Accountants will not be the only ones relying on tables to explain financial data, if the Financial Accounting Standards Board’s (FASB) liquidity disclosure proposal moves forward. CFOs and CEOs of nonfinancial companies will have to use more of them in their company’s financial reporting.
FASB asked for comments on June 27 regarding its plan to improve financial reporting, specifically regarding liquidity risk for nonfinancial institutions. Under the plan, all nonfinancial companies would have to disclose their expected cash-flow obligations in a table that is segregated according to expected maturity. At the same time, they would not have to include financial assets in the table.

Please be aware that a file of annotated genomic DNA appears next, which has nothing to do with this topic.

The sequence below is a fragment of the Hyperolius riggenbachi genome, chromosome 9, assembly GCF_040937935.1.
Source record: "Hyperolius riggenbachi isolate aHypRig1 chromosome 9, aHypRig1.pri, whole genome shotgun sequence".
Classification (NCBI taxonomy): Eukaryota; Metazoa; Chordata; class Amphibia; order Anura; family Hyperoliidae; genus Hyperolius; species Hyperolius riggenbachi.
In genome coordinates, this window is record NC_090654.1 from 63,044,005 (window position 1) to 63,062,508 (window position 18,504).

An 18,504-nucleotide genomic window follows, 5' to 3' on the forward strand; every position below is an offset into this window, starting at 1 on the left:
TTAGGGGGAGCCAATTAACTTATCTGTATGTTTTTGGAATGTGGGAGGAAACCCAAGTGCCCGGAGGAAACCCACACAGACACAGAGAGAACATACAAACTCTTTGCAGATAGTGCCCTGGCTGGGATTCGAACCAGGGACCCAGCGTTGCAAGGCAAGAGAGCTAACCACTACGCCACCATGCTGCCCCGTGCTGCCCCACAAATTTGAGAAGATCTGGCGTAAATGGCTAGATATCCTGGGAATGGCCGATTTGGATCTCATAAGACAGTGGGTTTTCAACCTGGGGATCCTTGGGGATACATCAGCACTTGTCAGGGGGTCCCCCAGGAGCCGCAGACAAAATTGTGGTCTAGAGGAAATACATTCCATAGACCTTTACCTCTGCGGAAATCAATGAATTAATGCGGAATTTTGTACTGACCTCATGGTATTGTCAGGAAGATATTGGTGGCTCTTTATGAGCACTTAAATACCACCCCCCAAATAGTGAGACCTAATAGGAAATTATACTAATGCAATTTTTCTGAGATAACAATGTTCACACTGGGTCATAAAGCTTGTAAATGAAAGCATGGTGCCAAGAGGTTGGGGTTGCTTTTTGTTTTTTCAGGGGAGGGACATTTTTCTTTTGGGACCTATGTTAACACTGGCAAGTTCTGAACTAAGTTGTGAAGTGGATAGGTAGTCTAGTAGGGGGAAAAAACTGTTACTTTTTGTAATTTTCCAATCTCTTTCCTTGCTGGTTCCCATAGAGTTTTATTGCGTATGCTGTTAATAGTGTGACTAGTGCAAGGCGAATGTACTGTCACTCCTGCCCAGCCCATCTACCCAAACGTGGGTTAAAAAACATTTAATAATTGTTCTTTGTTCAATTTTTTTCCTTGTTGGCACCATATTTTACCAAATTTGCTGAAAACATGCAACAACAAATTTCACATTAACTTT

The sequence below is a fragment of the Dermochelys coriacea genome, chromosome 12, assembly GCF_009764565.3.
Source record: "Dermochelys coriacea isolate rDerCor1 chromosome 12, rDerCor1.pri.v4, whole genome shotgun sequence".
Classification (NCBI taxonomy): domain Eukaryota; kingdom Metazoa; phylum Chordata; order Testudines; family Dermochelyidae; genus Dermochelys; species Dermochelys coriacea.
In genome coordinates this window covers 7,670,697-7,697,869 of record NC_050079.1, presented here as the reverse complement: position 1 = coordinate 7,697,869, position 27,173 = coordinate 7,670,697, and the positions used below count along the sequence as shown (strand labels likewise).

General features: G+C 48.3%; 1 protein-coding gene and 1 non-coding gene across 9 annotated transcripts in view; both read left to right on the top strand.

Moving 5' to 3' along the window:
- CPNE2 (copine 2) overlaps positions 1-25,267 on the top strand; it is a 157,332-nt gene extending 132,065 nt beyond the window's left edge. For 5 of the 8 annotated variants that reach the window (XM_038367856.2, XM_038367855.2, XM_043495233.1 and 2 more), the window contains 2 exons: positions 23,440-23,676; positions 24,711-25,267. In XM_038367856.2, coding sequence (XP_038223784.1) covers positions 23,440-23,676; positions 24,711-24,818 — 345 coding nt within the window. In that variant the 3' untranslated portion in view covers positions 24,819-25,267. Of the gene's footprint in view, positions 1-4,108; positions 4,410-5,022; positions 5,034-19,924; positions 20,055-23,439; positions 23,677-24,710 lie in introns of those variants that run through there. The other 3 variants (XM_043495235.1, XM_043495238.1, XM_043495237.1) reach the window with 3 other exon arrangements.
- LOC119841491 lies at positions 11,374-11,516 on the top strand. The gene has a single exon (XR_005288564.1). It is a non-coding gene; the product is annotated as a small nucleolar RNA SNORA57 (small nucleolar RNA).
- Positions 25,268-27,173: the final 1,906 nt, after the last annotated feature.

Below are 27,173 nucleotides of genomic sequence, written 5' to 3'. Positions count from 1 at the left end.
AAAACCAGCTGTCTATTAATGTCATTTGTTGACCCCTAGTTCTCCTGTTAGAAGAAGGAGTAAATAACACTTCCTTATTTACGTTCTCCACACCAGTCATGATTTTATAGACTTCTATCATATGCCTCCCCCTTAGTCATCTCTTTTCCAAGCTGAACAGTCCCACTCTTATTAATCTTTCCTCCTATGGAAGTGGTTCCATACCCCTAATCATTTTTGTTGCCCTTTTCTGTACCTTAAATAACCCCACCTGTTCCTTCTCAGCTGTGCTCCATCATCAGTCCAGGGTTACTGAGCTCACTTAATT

In another requirement, nonfinancial companies would have to provide their available liquid funds in a table, as financial companies currently do. Those assets include unencumbered cash, high-quality liquid assets, and borrowing availability. And both financial and nonfinancial companies would also have to be prepared to discuss significant changes in the quantitative table — in particular, how they managed those changes during the current period.